Ground: Kogarah Oval
Coach: Craig Young
Captain: Trevor Bailey
| Western Suburbs Magpies |
Ground: Orana Park
Coach: John Bailey
Captain: Ivan Henjak
1990 saw the NSWRL's advertising shift to a new level of sophistication, marking the first use of Tina Turner's 1989 hit "The Best". The league and its Sydney advertising agency Hertz Walpole struck gold in forging a link between the game and the song, which would become the soundtrack to a marketing success story that skyrocketed right up to a point of self-implosion in the Super League war of 1996-1997.
Tina Turner is an American-born Swiss singer, songwriter, and actress. Turner rose to prominence with Ike Turner's Kings of Rhythm before recording hit singles both with Ike and as a solo performer. One of the best-selling recording artists of all time, she has been referred to as The Queen of Rock 'n' Roll and has sold more than 200 million records worldwide. Turner is noted for her energetic stage presence, powerful vocals, career longevity, and trademark legs.
"The Best" is a song originally recorded by Bonnie Tyler on her 1988 album Hide Your Heart. It was written by Mike Chapman and Holly Knight, and produced by Desmond Child. The single reached number 10 in Norway and number 95 in the United Kingdom.
The Super League war was the dispute over control of the top-level professional rugby league competition in Australia and New Zealand in the mid-1990s, between the Australian Rugby League (ARL) and the Australian Super League.
Tina Turner's manager Roger Davies contacted agency chief Jim Walpole in 1989 to advise that Turner's upcoming album Foreign Affair was to contain a rendition of a Mike Chapman and Holly Knight song which might possibly be of interest to Walpole's NSWRL client. The track, which had been previously released by Bonnie Tyler with modest results, would prove to be one of Turner's most successful singles. After hearing demo tracks, Walpole and the NSWRL General Manager John Quayle and his marketing staff sensed the linkage could be perfect.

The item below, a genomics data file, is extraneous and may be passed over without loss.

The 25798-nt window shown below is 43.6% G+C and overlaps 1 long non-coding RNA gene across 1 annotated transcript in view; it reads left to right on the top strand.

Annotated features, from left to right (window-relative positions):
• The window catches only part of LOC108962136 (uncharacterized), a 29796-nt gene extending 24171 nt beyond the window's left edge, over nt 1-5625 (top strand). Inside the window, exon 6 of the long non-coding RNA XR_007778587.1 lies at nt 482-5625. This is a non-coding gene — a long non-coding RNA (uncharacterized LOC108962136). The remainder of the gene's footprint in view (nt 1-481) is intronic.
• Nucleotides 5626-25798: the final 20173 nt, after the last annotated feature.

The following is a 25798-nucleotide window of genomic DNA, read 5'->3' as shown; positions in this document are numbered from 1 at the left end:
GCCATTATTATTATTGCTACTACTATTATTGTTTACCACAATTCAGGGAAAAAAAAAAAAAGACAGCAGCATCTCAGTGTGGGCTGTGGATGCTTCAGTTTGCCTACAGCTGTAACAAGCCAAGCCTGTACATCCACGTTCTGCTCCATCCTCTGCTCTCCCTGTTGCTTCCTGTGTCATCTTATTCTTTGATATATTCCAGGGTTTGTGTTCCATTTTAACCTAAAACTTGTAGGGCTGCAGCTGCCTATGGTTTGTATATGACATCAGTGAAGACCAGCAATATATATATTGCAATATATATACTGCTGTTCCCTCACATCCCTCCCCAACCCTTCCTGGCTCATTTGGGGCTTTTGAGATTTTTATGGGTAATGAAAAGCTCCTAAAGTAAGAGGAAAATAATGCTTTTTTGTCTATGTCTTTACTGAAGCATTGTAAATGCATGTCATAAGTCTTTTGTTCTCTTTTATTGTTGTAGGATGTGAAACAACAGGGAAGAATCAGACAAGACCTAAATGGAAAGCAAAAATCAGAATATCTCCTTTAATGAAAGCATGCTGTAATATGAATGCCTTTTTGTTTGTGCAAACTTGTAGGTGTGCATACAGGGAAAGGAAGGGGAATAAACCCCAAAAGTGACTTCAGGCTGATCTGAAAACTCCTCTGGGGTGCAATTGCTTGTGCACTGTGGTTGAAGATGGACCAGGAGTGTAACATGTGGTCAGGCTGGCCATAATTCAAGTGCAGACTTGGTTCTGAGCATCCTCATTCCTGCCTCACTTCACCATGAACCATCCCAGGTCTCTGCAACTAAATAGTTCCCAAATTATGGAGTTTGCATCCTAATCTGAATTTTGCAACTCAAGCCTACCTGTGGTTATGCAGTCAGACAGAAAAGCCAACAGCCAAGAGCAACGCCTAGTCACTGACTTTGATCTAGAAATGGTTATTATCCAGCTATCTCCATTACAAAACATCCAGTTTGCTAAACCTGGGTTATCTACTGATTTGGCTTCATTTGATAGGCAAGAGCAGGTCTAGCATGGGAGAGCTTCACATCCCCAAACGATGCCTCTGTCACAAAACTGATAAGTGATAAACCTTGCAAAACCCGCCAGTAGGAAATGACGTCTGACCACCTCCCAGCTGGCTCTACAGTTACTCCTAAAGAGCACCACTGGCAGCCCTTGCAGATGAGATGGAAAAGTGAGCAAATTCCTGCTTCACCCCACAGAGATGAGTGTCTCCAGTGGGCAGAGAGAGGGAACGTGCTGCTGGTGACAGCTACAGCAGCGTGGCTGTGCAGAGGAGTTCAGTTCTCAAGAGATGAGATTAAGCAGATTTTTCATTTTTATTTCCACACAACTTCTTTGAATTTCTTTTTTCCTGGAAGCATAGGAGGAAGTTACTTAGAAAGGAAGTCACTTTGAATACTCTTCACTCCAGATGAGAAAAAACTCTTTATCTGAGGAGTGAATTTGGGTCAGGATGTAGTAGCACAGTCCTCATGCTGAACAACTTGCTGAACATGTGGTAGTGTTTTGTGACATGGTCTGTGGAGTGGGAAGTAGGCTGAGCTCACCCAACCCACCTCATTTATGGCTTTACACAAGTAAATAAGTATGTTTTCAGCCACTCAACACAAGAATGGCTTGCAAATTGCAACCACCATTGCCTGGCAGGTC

Roger Davies is an Australian artist manager, business manager, and music producer, with a long established career in the music industry. He began by working as a roadie in Australia in the early 1970s to managing pop, rock performers including Sherbet, Olivia Newton-John, Tina Turner, James Reyne, Tony Joe White, Dalbello (1984), Cher, Janet Jackson, Joe Cocker, Sade, M People, and Pink.
Foreign Affair is the seventh solo studio album by Tina Turner, released on Capitol Records in 1989. It was Turner's third album release after her massively successful global comeback six years earlier, and although the album was not a major success in Turner's native United States, it was a huge international success in Europe. The album reached number 1 on the UK Albums Chart, her first number one album there. The album includes the single "The Best" which has gone on to become one of Turner's best-known songs.
Michael Donald "Mike" Chapman is an Australian record producer and songwriter who was a major force in the British pop music industry in the 1970s. He created a string of hit singles for artists including The Sweet, Suzi Quatro, Smokie, Mud and Racey with business partner Nicky Chinn, creating a formularised sound that became identified with the "Chinnichap" brand. He later produced breakthrough albums for Blondie and The Knack. Chapman received a Medal of the Order of Australia (OAM) in the 2014 Australia Day Honours.
Turner was brought to Australia amid much public interest for a massive film shoot where enough footage was secured for advertisements for both the 1990 and 1991 seasons.
The finished 1990 advertisement, in its full two-minute version, tells the story of Turner's touchdown at Sydney Airport and a scurry through paparazzi; she then finds herself in a warehouse training scene that's more glamour than grit where players from a number of clubs are working out on weights and climbing vertical chains. She plays touch footy on a beach, attends a lunch where she cheekily surprises Gavin Miller, whom she had met at the 1989 UK shoot, and later arrives by helicopter to a black-tie dinner with Andrew Ettingshausen and Gene Miles. Throughout are the de rigueur big hits and action shots, with Turner cheering in a replica grand final crowd, and finally congratulating the 1989 premiership captain, Mal Meninga.